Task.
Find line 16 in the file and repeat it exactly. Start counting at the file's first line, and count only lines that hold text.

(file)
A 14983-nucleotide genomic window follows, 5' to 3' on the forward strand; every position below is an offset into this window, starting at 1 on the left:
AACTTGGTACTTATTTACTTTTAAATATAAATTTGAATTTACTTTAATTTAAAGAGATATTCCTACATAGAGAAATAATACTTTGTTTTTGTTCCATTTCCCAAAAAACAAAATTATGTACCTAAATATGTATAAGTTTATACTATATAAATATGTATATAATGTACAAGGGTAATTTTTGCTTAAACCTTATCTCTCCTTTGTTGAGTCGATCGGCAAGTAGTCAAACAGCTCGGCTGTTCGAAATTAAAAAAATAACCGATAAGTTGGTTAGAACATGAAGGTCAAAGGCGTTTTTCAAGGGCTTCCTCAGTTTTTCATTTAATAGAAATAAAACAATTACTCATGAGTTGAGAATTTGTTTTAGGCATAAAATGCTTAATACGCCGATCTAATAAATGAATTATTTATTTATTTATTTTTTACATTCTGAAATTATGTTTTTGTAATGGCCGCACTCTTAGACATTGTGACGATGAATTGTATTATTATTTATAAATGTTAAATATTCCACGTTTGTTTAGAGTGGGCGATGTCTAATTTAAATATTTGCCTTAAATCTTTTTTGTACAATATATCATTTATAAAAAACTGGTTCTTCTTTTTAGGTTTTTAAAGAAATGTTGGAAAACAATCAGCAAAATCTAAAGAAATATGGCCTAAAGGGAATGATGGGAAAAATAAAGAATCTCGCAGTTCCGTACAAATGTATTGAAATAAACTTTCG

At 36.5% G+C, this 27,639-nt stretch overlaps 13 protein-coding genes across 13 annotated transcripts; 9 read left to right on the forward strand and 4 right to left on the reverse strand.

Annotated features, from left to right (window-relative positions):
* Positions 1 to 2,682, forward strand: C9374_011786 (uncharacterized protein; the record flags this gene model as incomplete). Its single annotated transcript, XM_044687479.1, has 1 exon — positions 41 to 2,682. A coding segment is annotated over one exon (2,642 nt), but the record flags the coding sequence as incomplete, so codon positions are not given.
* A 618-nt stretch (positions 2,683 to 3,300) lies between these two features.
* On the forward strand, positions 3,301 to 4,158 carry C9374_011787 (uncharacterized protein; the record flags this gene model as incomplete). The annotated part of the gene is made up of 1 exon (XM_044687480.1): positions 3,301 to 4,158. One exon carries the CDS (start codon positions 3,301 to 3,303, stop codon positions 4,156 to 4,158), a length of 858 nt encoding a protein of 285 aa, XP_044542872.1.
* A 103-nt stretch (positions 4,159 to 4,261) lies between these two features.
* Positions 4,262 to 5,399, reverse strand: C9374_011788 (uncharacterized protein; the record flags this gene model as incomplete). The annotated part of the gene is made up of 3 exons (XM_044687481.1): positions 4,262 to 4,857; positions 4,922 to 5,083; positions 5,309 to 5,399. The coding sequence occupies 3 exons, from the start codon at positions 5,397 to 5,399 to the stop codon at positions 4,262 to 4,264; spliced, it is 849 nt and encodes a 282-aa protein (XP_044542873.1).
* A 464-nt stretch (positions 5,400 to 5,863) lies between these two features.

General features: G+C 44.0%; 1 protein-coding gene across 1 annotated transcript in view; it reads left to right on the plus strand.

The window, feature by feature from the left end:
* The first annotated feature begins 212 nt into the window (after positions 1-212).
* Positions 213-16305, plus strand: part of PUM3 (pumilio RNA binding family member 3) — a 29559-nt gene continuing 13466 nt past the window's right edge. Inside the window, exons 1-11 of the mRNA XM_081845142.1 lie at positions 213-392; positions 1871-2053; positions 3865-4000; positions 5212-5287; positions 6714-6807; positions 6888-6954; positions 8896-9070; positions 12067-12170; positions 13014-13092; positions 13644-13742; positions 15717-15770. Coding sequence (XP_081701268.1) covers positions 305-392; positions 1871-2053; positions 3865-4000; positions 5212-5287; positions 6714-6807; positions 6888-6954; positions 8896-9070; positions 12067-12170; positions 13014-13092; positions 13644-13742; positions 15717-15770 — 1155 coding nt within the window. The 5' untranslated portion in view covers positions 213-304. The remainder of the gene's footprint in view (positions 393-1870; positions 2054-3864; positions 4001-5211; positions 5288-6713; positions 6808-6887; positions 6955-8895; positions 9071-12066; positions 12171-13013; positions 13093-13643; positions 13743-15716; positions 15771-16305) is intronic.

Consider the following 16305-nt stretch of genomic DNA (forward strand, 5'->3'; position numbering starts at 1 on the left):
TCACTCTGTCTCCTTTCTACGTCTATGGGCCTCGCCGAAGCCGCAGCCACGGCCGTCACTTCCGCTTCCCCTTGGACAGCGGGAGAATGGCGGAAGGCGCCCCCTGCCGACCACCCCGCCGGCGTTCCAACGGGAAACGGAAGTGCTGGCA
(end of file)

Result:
TCACTCTGTCTCCTTTCTACGTCTATGGGCCTCGCCGAAGCCGCAGCCACGGCCGTCACTTCCGCTTCCCCTTGGACAGCGGGAGAATGGCGGAAGGCGCCCCCTGCCGACCACCCCGCCGGCGTTCCAACGGGAAACGGAAGTGCTGGCA